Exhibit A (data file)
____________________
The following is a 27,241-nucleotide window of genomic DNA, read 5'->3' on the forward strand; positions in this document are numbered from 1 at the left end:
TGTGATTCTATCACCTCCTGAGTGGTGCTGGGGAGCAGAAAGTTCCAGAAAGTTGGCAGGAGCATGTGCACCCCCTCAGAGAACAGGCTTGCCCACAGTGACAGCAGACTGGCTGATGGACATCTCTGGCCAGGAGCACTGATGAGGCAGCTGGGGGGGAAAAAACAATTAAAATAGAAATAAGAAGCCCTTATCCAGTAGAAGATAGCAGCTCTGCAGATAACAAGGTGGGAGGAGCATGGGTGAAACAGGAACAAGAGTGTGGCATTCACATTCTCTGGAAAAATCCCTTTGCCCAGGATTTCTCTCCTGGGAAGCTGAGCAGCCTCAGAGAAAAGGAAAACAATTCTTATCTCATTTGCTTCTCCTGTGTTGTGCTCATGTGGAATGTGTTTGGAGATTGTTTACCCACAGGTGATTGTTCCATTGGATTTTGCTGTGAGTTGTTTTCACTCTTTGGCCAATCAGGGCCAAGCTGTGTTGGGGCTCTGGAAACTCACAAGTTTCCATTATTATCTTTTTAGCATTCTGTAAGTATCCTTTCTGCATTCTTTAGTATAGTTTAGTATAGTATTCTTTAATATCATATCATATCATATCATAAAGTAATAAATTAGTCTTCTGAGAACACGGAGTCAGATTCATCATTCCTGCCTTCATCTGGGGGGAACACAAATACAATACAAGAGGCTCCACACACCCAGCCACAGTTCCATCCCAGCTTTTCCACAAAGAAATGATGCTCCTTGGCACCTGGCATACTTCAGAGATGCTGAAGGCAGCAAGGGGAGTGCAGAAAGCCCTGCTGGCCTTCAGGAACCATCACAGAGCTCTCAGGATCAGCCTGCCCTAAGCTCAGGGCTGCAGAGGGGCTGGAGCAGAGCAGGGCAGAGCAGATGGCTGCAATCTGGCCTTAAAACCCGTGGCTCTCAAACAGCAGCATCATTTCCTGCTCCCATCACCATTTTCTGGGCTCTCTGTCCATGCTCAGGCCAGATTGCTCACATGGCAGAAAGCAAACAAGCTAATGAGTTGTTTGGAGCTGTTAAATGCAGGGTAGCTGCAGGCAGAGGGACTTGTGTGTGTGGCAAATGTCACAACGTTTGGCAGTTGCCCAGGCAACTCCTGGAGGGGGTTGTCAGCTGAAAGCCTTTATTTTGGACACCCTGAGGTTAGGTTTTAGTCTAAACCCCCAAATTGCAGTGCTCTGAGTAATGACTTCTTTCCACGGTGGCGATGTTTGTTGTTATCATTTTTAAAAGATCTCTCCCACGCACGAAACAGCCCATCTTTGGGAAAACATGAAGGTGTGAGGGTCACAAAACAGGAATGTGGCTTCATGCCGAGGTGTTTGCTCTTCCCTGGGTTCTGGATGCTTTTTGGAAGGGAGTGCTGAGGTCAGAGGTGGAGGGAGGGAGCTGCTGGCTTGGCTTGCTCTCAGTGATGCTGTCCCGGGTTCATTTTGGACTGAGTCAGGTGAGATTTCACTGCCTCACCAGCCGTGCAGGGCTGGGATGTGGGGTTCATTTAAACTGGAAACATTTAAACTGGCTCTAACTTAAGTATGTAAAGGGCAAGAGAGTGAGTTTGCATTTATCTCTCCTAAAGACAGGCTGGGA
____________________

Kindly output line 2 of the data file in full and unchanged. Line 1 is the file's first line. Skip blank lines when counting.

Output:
TGTGATTCTATCACCTCCTGAGTGGTGCTGGGGAGCAGAAAGTTCCAGAAAGTTGGCAGGAGCATGTGCACCCCCTCAGAGAACAGGCTTGCCCACAGTGACAGCAGACTGGCTGATGGACATCTCTGGCCAGGAGCACTGATGAGGCAGCTGGGGGGGAAAAAACAATTAAAATAGAAATAAGAAGCCCTTATCCAGTAGAAGATAGCAGCTCTGCAGATAACAAGGTGGGAGGAGCATGGGTGAAACAGGAACAAGAGTGTGGCATTCACATTCTCTGGAAAAATCCCTTTGCCCAGGATTTCTCTCCTGGGAAGCTGAGCAGCCTCAGAGAAAAGGAAAACAATTCTTATCTCATTTGCTTCTCCTGTGTTGTGCTCATGTGGAATGTGTTTGGAGATTGTTTACCCACAGGTGATTGTTCCATTGGATTTTGCTGTGAGTTGTTTTCACTCTTTGGCCAATCAGGGCCAAGCTGTGTTGGGGCTCTGGAAACTCACAAGTTTCCATTATTATCTTTTTAGCATTCTGTAAGTATCCTTTCTGCATTCTTTAGTATAGTTTAGTATAGTATTCTTTAATATCATATCATATCATATCATAAAGTAATAAATTAGTCTTCTGAGAACACGGAGTCAGATTCATCATTCCTGCCTTCATCTGGGGGGAACACAAATACAATACAAGAGGCTCCACACACCCAGCCACAGTTCCATCCCAGCTTTTCCACAAAGAAATGATGCTCCTTGGCACCTGGCATACTTCAGAGATGCTGAAGGCAGCAAGGGGAGTGCAGAAAGCCCTGCTGGCCTTCAGGAACCATCACAGAGCTCTCAGGATCAGCCTGCCCTAAGCTCAGGGCTGCAGAGGGGCTGGAGCAGAGCAGGGCAGAGCAGATGGCTGCAATCTGGCCTTAAAACCCGTGGCTCTCAAACAGCAGCATCATTTCCTGCTCCCATCACCATTTTCTGGGCTCTCTGTCCATGCTCAGGCCAGATTGCTCACATGGCAGAAAGCAAACAAGCTAATGAGTTGTTTGGAGCTGTTAAATGCAGGGTAGCTGCAGGCAGAGGGACTTGTGTGTGTGGCAAATGTCACAACGTTTGGCAGTTGCCCAGGCAACTCCTGGAGGGGGTTGTCAGCTGAAAGCCTTTATTTTGGACACCCTGAGGTTAGGTTTTAGTCTAAACCCCCAAATTGCAGTGCTCTGAGTAATGACTTCTTTCCACGGTGGCGATGTTTGTTGTTATCATTTTTAAAAGATCTCTCCCACGCACGAAACAGCCCATCTTTGGGAAAACATGAAGGTGTGAGGGTCACAAAACAGGAATGTGGCTTCATGCCGAGGTGTTTGCTCTTCCCTGGGTTCTGGATGCTTTTTGGAAGGGAGTGCTGAGGTCAGAGGTGGAGGGAGGGAGCTGCTGGCTTGGCTTGCTCTCAGTGATGCTGTCCCGGGTTCATTTTGGACTGAGTCAGGTGAGATTTCACTGCCTCACCAGCCGTGCAGGGCTGGGATGTGGGGTTCATTTAAACTGGAAACATTTAAACTGGCTCTAACTTAAGTATGTAAAGGGCAAGAGAGTGAGTTTGCATTTATCTCTCCTAAAGACAGGCTGGGA